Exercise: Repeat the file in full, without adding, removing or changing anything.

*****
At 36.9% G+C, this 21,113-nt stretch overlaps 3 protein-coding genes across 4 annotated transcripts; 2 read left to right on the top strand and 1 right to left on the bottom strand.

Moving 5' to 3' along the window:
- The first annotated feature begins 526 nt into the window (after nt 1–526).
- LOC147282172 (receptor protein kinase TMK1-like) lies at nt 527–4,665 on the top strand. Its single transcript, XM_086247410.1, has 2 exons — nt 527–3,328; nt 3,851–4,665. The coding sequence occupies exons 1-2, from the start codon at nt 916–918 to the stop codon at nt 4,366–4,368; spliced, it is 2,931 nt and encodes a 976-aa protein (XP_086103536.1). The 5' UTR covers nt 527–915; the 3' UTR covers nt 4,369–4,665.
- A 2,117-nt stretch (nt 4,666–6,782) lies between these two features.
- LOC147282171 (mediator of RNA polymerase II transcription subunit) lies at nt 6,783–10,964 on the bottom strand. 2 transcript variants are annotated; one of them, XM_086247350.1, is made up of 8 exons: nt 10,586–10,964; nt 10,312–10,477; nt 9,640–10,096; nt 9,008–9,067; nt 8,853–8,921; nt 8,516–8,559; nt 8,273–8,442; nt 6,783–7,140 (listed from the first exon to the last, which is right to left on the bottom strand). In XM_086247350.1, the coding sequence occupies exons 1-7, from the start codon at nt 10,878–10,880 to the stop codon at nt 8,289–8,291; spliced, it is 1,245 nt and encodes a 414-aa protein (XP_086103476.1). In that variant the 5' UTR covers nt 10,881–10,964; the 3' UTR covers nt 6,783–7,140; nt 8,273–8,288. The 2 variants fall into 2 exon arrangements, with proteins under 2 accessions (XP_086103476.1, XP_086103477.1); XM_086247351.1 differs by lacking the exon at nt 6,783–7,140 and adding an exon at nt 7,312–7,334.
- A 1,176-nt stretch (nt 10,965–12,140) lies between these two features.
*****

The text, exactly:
At 36.9% G+C, this 21,113-nt stretch overlaps 3 protein-coding genes across 4 annotated transcripts; 2 read left to right on the top strand and 1 right to left on the bottom strand.

Moving 5' to 3' along the window:
- The first annotated feature begins 526 nt into the window (after nt 1–526).
- LOC147282172 (receptor protein kinase TMK1-like) lies at nt 527–4,665 on the top strand. Its single transcript, XM_086247410.1, has 2 exons — nt 527–3,328; nt 3,851–4,665. The coding sequence occupies exons 1-2, from the start codon at nt 916–918 to the stop codon at nt 4,366–4,368; spliced, it is 2,931 nt and encodes a 976-aa protein (XP_086103536.1). The 5' UTR covers nt 527–915; the 3' UTR covers nt 4,369–4,665.
- A 2,117-nt stretch (nt 4,666–6,782) lies between these two features.
- LOC147282171 (mediator of RNA polymerase II transcription subunit) lies at nt 6,783–10,964 on the bottom strand. 2 transcript variants are annotated; one of them, XM_086247350.1, is made up of 8 exons: nt 10,586–10,964; nt 10,312–10,477; nt 9,640–10,096; nt 9,008–9,067; nt 8,853–8,921; nt 8,516–8,559; nt 8,273–8,442; nt 6,783–7,140 (listed from the first exon to the last, which is right to left on the bottom strand). In XM_086247350.1, the coding sequence occupies exons 1-7, from the start codon at nt 10,878–10,880 to the stop codon at nt 8,289–8,291; spliced, it is 1,245 nt and encodes a 414-aa protein (XP_086103476.1). In that variant the 5' UTR covers nt 10,881–10,964; the 3' UTR covers nt 6,783–7,140; nt 8,273–8,288. The 2 variants fall into 2 exon arrangements, with proteins under 2 accessions (XP_086103476.1, XP_086103477.1); XM_086247351.1 differs by lacking the exon at nt 6,783–7,140 and adding an exon at nt 7,312–7,334.
- A 1,176-nt stretch (nt 10,965–12,140) lies between these two features.